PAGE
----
🎉 Hiring hangover...

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Good Afternoon Party People! 🎉

The weekend is almost here!!

Did you know the weekend is a relatively modern concept?! The two-day weekend was first introduced in the early 20th century.

Before this, the workweek included Saturdays.

The Ford Motor Company was one of the first major companies to adopt the five-day workweek.

Today, we salute you, Henry Ford.


🍺 A hiring hangover…

🤖 Using AI in your job search

🚸 Want work-life balance? “Don’t have kids” (booo)

And, of course, MEMES!


Travis Kelce yelling at coach

When your coworker microwaves fish in the office…


A Hiring Hangover…

job postings chart from last 5 years

January is typically a massive month for hiring. Companies are starting the new year, the holidays are in the rearview mirror, and they’re ready to make hires.

But not in 2024.

This year, job posts were down 5% since December 1st, and the number of people searching for jobs was up only slightly.

Job searches fell 34% between Dec. 1 and Christmas Day, comparable to seasonal trends last observed in 2018-2019. And the typical post-holiday bump in searches was more muted this January than in recent years. But by the end of January, search volume had rebounded to levels 13% higher than those observed on Dec.1, in line with the bumps observed in 2018-2019 (searches were 11% higher at the end of January than the start of December) and 2020-2021, but much smaller than the larger rebounds witnessed in 2019-2020 (+60%),  2021-2022 (+32%), and 2022-2023 (+28%).”

An increase in searches and a decrease in postings is generally a good sign for employers as more job seekers are competing for fewer roles. Companies have the luxury of being more selective in their hiring process. The overall trend is a sign of a rapidly cooling labor market.

This supports the recent layoff trend, which has picked up to start the year. So far, 30,230 jobs have been cut in February, according to MacroEdge.

Below are the sectors with the largest increase in job postings (compared to December 2023):

  • Sports (4.1% increase)

  • Human Resources (2.9% increase)

  • Community and Social Service (1.3% increase)

  • Beauty and Wellness (0.4% increase)

  • IT Operations and Helpdesk (0.4% increase)

And here is a list of the top 25 fastest-growing jobs according to LinkedIn.

The job market has been strange ever since COVID. We’ll continue to update you all with the latest in layoffs and hiring trends throughout the year.

For more on the reduction in job postings, check out Indeed’s Hiring Lab.


Using AI in Your Job Search

The past year has been brutal for job seekers. Layoffs, hiring freezes, return-to-office mandates, crazy CEOs…it seems never-ending. Not to mention all the job postings that have thousands and thousands of applicants.

But there’s hope.

Job seekers are leveraging AI to make the job hunt easier.

In fact, roughly half of all job seekers are using or plan to use AI career tools during the job search process, according to last week’s report from CompTIA.

90% of job seekers agree that digital skills are important and roughly one-third said understanding AI fundamentals is likely the most important digital skill nowadays.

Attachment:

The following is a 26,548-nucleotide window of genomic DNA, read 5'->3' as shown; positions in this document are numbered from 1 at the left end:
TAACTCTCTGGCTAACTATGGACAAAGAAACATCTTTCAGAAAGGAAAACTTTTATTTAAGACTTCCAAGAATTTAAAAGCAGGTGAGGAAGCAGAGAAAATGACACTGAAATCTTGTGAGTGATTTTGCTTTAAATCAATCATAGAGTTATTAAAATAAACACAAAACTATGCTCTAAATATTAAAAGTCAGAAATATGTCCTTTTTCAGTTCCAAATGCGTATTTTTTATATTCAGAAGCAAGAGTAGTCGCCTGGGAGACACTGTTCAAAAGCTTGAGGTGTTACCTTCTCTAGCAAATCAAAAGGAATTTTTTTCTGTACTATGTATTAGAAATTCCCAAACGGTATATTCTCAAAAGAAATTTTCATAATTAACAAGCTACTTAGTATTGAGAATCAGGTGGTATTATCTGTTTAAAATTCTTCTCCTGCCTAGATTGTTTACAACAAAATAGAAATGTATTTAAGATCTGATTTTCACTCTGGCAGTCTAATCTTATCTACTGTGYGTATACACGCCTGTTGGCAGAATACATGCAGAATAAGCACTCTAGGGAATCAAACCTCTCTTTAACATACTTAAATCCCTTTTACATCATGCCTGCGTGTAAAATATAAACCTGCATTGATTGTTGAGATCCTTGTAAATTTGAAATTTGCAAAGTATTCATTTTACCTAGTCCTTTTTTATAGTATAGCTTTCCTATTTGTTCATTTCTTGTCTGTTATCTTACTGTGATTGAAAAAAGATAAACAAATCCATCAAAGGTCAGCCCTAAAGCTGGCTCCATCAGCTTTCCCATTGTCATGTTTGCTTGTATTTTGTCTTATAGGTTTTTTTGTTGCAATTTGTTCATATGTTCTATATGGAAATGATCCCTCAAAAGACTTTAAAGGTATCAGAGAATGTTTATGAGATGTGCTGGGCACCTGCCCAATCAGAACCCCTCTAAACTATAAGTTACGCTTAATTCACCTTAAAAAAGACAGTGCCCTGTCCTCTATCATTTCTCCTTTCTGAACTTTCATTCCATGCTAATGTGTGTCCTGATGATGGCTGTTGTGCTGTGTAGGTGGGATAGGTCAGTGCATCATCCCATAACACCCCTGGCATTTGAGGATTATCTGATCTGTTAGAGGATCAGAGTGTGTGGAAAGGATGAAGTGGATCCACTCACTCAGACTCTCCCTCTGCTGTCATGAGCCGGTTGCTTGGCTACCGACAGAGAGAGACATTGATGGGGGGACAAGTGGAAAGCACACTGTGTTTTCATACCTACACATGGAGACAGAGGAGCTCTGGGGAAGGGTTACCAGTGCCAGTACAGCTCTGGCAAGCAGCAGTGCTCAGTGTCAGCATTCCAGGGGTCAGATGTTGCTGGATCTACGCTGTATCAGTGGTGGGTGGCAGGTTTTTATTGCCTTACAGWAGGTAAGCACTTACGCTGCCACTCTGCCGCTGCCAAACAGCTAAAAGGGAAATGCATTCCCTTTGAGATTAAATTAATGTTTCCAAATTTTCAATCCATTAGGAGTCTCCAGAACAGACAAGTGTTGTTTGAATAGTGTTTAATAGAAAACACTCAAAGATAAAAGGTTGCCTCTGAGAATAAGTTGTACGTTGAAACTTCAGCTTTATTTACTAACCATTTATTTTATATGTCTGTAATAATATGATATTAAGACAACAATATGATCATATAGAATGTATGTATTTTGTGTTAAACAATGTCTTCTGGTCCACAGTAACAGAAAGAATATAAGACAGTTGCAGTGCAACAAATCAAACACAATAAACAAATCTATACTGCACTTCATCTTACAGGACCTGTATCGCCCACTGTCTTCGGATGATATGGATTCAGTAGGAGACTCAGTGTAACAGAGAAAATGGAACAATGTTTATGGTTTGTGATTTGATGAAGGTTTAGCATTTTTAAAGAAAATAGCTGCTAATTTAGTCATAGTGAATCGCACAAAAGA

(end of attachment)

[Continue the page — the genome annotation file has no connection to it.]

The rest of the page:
About two-thirds of active job seekers said they understood the importance and potential impact of AI in the workplace.

Every age group was consistent in their agreement that AI has the potential to be helpful to a job search if it is leveraged correctly.

Specifically, job seekers said they already use or plan to use AI to review and optimize their resume, match skills to potential job opportunities, research companies, receive interactive career coaching, and automatically apply for jobs.

This is bad news for job seekers who don’t currently use AI to assist them in their job hunt. It’s extremely hard to compete with individuals or a pool of candidates with these tools at their disposal.

Luckily for job seekers, there’s about to be an all-inclusive tool that will transform the job search for people with access to it. Plus, it’s easy to use and inexpensive! 

If you’re actively or passively looking for a job this year, be sure to get on the waitlist for early access to this tool.


Want Work-Life Balance? Don’t Have Kids

Come on…

According to last week’s article in Bloomberg, a growing number of young adults are pessimistic about the idea of having kids and a career.

In 1992, a professor asked a class of graduating MBA students if they planned to have kids. 78% said yes. In 2012, he asked the same question and was shocked to learn that the percentage was nearly cut in half to 42%. Today, the U.S. birthrate has fallen another ~20% since 2012. 35% of women between ages 25-44 have never given birth, which is double the percentage of fifty years ago.

So wtf is going on?!

Well, today’s younger generations are deeply invested in having successful, high-paying, meaningful careers. Understandable.

But according to them, juggling the demands of parenthood would interfere too much. The dilemma isn’t anything new, but the solution now seems to be flipped. Avoid kids instead of work.

It’s hard to fault anyone for thinking a career and parenthood can’t exist because of the rise in childcare costs, inflexibility of jobs (although there are also a lot more remote options than in the past), and the challenge of finding a spouse to share the workload at home.

According to a survey of 20,000 people from Dan Pink’s book, The Power of Regret, less than 20 people (0.1%) regretted having kids.

Leadership may tell you that your company is your family…but no matter how much you love your job, it’s never going to love you back!!


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